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Must-knows about your phone's fingerprint scanner

By Ashish Narsale
August 13, 2018 13:01 IST
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The growing use of mobile phones for storing personal data has become a security concern, says Ashish Narsale/

Photograph: Courtesy Blackberry

Phone manufacturers are trying their best to give users the tools they need to protect themselves.

We have physical input security like pins and pattern locks which are not secure anymore.

As a result, today's smartphones are being armed with biometric security, such as fingerprint scanners, iris scanners and the latest face unlock technology... this means your fingerprint or your iris or your face is your password.

Though Apple iPhone x touts its face unlock as a better option than the fingerprint scanner, it is the fingerprint scanner is the still most reliable and cheapest solution till date.

In the past...

The fingerprint scanner is not new technology; in the past, it was embedded in laptops and even in earlier generations of smart phones. At that time, though, the technology did not prove popular with users.

The fingerprint scanner, which has evolved from optical to capacitive, continues to improve.

The optical fingerprint scanner creates a 2D image of the user's fingerprint and compares it with the stored version of the fingerprints in its databank.

If one were to explain technically, the fingerprint scanner takes a high contrast photo of the user's fingerprint by flashing light on the finger through a prism. This is then reflected to the image sensor adjacent to the other side of the prism.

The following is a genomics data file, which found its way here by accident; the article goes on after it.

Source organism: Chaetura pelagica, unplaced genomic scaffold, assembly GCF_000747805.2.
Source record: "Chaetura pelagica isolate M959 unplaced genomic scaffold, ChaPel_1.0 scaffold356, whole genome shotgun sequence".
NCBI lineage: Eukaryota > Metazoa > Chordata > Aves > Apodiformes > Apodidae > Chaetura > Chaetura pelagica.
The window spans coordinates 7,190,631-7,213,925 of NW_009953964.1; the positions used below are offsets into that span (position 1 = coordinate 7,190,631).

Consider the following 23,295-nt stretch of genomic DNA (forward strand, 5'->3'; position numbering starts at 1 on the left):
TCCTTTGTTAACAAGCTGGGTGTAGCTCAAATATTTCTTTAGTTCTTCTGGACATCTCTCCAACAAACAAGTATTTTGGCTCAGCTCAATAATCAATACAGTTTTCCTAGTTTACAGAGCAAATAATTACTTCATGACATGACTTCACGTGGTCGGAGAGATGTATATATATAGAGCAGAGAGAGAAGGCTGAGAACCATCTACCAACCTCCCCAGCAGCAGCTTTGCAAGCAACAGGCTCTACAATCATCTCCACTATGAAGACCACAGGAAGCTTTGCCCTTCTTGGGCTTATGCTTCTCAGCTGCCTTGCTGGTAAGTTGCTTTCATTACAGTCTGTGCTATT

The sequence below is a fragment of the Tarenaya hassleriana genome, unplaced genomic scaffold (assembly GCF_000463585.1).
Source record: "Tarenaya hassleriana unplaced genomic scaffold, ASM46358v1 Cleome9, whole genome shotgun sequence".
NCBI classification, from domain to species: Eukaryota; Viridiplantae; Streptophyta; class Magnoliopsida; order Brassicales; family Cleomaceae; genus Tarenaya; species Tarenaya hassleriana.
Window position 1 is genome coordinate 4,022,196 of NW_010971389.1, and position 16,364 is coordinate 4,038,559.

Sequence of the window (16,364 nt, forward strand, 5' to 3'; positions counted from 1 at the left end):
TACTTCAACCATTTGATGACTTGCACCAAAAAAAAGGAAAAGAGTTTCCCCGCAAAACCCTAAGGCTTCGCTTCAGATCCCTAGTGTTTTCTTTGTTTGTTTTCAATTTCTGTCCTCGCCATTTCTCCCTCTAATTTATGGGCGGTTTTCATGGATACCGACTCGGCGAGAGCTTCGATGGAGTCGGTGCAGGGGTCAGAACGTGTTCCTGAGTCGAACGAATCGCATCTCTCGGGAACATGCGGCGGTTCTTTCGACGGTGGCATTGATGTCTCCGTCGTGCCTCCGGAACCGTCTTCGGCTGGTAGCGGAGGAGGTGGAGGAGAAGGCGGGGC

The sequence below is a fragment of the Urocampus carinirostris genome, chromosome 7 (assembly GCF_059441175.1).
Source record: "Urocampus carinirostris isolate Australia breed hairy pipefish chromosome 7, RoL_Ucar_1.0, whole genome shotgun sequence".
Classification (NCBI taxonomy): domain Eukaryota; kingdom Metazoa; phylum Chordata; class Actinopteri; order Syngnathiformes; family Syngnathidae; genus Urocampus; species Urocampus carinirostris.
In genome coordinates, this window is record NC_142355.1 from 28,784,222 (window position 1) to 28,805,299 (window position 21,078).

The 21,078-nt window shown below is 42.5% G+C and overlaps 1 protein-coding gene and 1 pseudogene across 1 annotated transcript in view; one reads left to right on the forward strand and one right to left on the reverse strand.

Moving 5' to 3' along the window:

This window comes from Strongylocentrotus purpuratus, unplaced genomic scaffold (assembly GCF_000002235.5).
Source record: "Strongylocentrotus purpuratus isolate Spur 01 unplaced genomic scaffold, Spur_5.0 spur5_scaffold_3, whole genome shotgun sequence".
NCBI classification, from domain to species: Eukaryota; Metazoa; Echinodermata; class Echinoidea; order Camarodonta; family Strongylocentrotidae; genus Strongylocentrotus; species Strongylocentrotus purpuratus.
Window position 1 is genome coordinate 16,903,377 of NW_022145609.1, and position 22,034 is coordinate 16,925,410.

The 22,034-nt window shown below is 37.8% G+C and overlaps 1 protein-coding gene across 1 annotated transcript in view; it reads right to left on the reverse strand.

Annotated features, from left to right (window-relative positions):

The higher the image sensor resolution, the greater the number of details captured.

With the use of an algorithm and specific markings on the fingerprint made on the user's earlier stored fingerprint data, the scanner analyses the fingerprint as part of the authentication process.

As the user's fingerprint is stored as a 2D image, there is a possibility that the fingerprint scanner can be easily fooled by scanning a high resolution image imprint of the user's fingerprint.

Secondly, the optical scanner module consists of a glass prism, LED diodes and an image sensor... all quite bulky and difficult to fit in a modern day slim profile design.

This paved the path for the alternative capacitive scanner.


And now, the present

The modern day smartphones have opted for the capacitive fingerprint scanning technology, which has the added benefit of being cost-effective.

Also, capacitive scanners are more secure than optical scanners.

As the name suggests, capacitive fingerprint scanners are based on capacitors.

Unlike the optical fingerprint scanner, the capacitive scanner generates a digital data image of the fingerprint scanned.

An array of tiny capacitors are arranged to form a circuit that is connected to conductive plates placed below the scanning surface.

The capacitors are smaller than the fingerprint ridge and are placed close to each other, spanning the entire scanning surface area, to capture a high resolution digital image of the fingerprint.